One student's quest to combat mental health stigma will culminate in a "walkathon" across the Golden Gate Bridge this summer.

Led by senior Pooja Mehta, the event called "Unabridged" will be held June 10 and is designed to raise funds for Mental Health America, a nonprofit for mental health support and advocacy. Mehta noted that she hopes other supporters will join in by walking across their own local bridges in solidarity, spreading her message to a wider audience.

“People aren't familiar with mental disorders and what they truly mean," Mehta said. "A lot of that stems from the fact that as a society, we choose not to talk about these issues."

She explained that a lack of advocacy contributes to a limited public understanding of what mental health entails.

By organizing such a large event, Mehta hopes to spur conversation about mental health and its associated stigma in the local community and beyond. Since participants will be wearing identical shirts, passersby will be even more likely to take notice of the event, she said.

Mehta noted that she has experienced mental health stigmatization firsthand during her battles with anxiety and depression, which inspired her to design the walkathon.

“As someone with a mental illness, it's something I need to hide, especially entering my senior year and going to job interviews,” she said.

She described previous job interviews in which she was asked about the struggles she faces in her everyday life. During each of these instances, Mehta debated whether to reveal her mental health issues—a crucial part of her identity, she said.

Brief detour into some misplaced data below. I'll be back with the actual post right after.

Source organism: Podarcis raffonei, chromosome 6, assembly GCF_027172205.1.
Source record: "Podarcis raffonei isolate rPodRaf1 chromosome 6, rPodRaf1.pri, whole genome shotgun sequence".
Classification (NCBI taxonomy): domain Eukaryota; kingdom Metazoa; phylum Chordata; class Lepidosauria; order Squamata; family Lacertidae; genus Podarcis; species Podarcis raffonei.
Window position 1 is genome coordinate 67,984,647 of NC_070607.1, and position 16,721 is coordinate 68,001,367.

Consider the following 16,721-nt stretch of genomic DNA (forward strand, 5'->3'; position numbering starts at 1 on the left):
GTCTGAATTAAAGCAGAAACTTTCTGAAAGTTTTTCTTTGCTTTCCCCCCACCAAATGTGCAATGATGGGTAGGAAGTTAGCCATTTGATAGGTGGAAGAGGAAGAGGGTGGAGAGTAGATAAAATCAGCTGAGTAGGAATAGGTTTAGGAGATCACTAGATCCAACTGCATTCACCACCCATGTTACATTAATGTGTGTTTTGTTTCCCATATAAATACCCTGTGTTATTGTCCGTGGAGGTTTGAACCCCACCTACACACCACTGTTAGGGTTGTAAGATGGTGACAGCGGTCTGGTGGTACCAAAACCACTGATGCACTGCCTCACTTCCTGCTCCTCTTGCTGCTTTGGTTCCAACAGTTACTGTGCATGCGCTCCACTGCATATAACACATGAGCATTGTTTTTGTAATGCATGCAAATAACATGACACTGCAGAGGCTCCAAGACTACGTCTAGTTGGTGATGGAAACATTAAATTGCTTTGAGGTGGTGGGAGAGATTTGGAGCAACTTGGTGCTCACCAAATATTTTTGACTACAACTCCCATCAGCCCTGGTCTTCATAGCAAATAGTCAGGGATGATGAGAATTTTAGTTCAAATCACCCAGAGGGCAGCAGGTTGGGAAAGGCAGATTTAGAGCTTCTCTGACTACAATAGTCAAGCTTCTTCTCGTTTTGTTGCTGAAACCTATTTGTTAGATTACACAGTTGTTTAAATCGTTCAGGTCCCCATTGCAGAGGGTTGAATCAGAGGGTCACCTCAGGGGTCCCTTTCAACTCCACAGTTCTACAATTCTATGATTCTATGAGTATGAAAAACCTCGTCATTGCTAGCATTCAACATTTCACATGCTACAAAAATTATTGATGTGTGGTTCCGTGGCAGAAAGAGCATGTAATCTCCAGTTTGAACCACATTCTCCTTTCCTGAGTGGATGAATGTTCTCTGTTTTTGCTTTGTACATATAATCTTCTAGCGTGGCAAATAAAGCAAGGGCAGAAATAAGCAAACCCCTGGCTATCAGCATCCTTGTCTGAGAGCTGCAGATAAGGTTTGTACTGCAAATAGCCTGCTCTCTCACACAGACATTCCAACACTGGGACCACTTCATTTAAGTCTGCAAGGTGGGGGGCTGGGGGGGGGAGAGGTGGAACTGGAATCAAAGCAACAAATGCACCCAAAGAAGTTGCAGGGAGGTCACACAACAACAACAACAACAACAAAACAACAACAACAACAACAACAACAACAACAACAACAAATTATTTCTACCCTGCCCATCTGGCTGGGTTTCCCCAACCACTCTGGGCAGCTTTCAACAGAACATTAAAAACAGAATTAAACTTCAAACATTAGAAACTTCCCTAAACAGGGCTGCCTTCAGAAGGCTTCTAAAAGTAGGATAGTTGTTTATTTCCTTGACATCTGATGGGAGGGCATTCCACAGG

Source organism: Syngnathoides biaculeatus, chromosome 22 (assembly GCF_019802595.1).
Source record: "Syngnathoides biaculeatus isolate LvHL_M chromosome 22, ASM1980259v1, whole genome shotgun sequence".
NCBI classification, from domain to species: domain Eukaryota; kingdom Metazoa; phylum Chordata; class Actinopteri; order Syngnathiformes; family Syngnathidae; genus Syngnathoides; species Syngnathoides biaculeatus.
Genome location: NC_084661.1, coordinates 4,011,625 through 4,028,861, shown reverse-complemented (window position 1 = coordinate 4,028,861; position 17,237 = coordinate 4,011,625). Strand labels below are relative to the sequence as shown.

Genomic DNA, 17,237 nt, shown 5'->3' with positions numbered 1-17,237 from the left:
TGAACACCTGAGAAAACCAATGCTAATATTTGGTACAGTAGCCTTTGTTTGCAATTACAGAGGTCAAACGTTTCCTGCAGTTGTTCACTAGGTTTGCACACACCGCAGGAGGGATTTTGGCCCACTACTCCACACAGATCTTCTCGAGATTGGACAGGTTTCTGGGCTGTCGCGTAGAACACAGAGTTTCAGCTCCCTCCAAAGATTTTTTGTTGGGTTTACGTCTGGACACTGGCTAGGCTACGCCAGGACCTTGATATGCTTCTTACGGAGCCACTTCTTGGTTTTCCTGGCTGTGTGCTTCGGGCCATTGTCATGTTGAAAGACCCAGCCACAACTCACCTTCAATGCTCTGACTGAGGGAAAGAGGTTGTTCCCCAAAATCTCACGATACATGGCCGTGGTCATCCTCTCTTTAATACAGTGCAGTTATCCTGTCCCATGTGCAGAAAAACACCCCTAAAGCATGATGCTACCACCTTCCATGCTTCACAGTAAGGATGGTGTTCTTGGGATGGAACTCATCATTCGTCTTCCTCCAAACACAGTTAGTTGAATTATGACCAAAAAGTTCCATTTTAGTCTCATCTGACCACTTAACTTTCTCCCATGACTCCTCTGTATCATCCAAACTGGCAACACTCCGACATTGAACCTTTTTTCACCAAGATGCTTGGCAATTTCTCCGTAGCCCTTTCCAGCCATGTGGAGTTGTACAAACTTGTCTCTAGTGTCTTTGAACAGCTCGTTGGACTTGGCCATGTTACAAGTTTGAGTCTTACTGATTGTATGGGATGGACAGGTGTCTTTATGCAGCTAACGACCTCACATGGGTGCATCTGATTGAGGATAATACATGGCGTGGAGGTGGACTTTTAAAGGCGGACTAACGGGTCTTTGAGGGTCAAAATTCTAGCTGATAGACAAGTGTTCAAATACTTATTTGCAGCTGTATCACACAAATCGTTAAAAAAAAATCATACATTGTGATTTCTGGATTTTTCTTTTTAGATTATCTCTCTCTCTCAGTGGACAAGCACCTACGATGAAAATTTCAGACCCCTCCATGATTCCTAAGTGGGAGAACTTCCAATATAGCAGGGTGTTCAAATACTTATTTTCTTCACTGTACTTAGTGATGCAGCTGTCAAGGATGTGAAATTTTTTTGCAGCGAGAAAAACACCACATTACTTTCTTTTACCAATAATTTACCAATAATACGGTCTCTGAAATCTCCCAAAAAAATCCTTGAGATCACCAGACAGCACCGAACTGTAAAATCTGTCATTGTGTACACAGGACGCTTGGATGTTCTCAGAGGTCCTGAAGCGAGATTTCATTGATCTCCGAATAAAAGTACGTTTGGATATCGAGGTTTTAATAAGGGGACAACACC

Often, Mehta decided against it, which she noted is common in the mental health community. This insight, she said, led her to name the event “Unabridged.”

“I've had to abridge myself," she said. "I've had to cut out part of my identity."

Mehta explained that she first got idea for the walkathon last summer, and she has since worked with a partner at Stanford University, junior Urvi Gupta, to launch Unabridged. Fronting the cost for the walkathon herself, she has secured the permits with the Golden Gate Bridge Commission, designed the event's website and commissioned a logo.

“I don't think that people believe I can make the walkathon as successful as I see it," Mehta said. "In the end, I expect this event to be something that everyone in the country knows about."

Although a North Carolina resident, Mehta opted for the Golden Gate Bridge as the location of her walk due to its wide reputation as a suicide site. According to the Los Angeles Times, more than 1,400 people have willingly plunged to their deaths from the bridge since its opening in 1937. The San Francisco Chronicle reported Saturday that during the next four years, construction of a suicide prevention net will take place.

“The bridge is a beautiful piece of architecture," Mehta said. "I hate that people see it as a vehicle for ending their life."

Mehta's goal is for participants to collectively walk across the bridge 44,193 times—the same number of Americans who reportedly committed suicide in 2015.

On the day of the walk, participants will be asked to pay a suggested donation of $30, which includes the price for the event's official shirt and other associated costs, she said.

Mehta noted that she plans to continue her advocacy past the event and hopes others will do the same.

“While this is a walk, I want it to be more of a movement," she said. "I’m trying to encourage people to be the full versions of themselves—not to abridge themselves.”